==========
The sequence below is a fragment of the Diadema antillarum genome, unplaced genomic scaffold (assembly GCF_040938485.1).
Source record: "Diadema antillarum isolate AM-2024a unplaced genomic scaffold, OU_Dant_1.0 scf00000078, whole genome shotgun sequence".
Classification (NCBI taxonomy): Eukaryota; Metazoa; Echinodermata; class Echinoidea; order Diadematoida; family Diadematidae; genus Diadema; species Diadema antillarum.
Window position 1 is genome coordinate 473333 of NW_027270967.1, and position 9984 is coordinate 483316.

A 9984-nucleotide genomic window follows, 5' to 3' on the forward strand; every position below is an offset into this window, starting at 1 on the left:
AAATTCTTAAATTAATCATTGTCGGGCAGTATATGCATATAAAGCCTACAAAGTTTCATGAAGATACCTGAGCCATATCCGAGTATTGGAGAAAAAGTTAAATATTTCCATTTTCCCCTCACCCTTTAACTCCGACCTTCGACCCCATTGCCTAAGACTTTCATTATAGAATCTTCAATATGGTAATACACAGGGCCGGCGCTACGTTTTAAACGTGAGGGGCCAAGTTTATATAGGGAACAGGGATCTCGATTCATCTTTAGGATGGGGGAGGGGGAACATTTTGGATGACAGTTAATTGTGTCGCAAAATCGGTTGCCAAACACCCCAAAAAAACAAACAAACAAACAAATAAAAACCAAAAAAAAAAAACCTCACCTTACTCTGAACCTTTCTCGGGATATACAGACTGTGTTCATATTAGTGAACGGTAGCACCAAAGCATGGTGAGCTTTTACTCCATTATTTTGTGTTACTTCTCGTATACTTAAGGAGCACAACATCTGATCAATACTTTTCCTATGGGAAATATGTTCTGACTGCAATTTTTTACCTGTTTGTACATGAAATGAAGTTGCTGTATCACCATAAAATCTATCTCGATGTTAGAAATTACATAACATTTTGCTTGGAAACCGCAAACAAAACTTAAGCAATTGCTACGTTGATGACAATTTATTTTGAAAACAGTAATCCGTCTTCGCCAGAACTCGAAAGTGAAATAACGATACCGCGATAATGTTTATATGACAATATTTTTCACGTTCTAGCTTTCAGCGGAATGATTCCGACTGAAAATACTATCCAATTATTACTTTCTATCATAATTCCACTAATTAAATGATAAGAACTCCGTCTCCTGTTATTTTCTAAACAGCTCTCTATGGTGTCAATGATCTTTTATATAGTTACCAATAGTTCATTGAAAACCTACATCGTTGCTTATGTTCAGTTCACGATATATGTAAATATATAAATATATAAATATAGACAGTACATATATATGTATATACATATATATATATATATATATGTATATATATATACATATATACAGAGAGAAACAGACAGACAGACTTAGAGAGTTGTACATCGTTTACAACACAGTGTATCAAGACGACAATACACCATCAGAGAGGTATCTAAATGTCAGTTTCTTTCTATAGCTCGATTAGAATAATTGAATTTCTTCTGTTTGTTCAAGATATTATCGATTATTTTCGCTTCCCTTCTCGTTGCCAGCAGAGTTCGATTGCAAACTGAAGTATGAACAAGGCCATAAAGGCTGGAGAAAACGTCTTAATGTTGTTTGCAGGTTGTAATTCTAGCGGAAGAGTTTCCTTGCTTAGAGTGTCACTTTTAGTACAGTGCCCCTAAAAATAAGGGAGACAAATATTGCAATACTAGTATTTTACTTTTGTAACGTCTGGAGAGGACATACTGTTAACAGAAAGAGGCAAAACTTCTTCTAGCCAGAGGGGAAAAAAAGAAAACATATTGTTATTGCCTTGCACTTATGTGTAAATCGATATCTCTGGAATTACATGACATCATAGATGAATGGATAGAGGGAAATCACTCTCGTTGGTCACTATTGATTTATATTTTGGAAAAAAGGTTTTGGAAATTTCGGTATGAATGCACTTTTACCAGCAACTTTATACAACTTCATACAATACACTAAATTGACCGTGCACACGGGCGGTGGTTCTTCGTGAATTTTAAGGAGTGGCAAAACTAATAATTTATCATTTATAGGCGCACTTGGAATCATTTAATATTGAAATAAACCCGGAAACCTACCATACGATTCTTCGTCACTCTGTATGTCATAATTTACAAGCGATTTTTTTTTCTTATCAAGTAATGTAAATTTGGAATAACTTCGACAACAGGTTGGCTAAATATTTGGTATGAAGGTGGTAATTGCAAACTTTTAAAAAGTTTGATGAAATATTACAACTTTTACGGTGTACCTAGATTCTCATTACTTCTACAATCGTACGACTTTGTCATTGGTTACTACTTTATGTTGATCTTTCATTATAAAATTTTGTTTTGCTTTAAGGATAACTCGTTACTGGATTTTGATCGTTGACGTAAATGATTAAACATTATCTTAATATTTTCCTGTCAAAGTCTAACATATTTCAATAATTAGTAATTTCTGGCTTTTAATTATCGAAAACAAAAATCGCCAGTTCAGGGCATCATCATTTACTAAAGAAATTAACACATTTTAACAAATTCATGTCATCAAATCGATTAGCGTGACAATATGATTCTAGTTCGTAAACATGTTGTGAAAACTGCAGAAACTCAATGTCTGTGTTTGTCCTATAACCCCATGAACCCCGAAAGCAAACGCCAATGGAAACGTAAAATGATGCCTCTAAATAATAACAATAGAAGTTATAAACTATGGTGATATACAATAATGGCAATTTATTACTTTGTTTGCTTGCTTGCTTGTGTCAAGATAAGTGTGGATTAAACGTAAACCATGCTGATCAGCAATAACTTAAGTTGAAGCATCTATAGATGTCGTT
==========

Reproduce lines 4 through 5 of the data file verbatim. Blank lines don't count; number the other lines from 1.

Window position 1 is genome coordinate 473333 of NW_027270967.1, and position 9984 is coordinate 483316.

A 9984-nucleotide genomic window follows, 5' to 3' on the forward strand; every position below is an offset into this window, starting at 1 on the left: